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Pleading Innocents: Laboratory Evidence of Plea Bargaining's Innocence Problem
Current Research in Social Psychology (2013)
  • Lucian E Dervan, Southern Illinois University Carbondale

We investigated plea bargaining by making students actually guilty or innocent of a cheating offense and varying the sentence that they would face if found ‘guilty’ by a review board. As hypothesized, guilty students were more likely than innocent students to accept a plea deal (i.e., admit guilt and lose credit; akin to accepting a sentence of probation) (Chi-square=8.63, p<.01) but we did not find an effect of sentence severity. Innocent students, though not as likely to plead as guilty students, showed an overall preference (56% across conditions) for accepting a plea deal. Implications and future directions are discussed. "The Innocent Defendant’s Dilemma: An Innovative Empirical Study of Plea Bargaining’s Innocence Problem," 103 Journal of Criminal Law & Criminology 1 (2013): A longer law review article discussing the findings and examining the implications of the results on the constitutionality of plea bargaining is available at this here: 2071397.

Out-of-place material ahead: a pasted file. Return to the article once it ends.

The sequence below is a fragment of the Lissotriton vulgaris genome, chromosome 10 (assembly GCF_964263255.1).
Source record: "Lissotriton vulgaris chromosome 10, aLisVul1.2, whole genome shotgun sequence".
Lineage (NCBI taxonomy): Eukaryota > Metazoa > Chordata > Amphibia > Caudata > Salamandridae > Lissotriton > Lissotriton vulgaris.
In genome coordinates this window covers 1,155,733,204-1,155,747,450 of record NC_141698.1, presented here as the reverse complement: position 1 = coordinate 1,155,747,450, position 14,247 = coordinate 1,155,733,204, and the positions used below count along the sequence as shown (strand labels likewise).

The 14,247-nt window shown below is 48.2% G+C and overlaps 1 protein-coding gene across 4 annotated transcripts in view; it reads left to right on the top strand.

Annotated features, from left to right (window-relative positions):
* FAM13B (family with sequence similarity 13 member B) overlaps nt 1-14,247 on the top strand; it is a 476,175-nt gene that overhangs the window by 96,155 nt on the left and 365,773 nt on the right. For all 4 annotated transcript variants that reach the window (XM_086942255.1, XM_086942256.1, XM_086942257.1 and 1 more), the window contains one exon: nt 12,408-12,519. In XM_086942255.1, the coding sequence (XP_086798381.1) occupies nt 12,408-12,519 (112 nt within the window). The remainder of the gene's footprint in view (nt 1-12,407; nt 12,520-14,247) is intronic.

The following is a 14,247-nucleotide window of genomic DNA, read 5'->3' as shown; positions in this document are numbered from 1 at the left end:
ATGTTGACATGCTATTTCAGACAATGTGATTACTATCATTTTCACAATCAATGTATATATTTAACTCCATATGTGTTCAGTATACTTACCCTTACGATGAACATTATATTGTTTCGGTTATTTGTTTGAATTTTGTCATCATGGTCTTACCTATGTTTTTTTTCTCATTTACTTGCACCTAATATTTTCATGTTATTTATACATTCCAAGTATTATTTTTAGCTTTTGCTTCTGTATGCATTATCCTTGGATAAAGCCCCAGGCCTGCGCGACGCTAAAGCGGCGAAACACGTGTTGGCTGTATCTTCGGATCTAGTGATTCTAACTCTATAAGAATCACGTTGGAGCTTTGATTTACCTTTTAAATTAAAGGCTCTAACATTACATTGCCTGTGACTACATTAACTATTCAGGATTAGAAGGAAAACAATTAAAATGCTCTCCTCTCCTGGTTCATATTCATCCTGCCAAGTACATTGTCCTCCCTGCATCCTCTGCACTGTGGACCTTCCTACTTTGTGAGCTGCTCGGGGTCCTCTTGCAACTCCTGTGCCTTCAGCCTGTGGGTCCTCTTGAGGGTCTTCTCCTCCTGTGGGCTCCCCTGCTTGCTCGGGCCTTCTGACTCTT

• plea bargaining,
  • innocence,
  • empirical study,
  • psychological study,
  • criminal law,
  • criminal procedure,
  • constitutional law
Publication Date
Citation Information
Lucian E Dervan. "Pleading Innocents: Laboratory Evidence of Plea Bargaining's Innocence Problem" Current Research in Social Psychology Vol. 21 Iss. 14 (2013)
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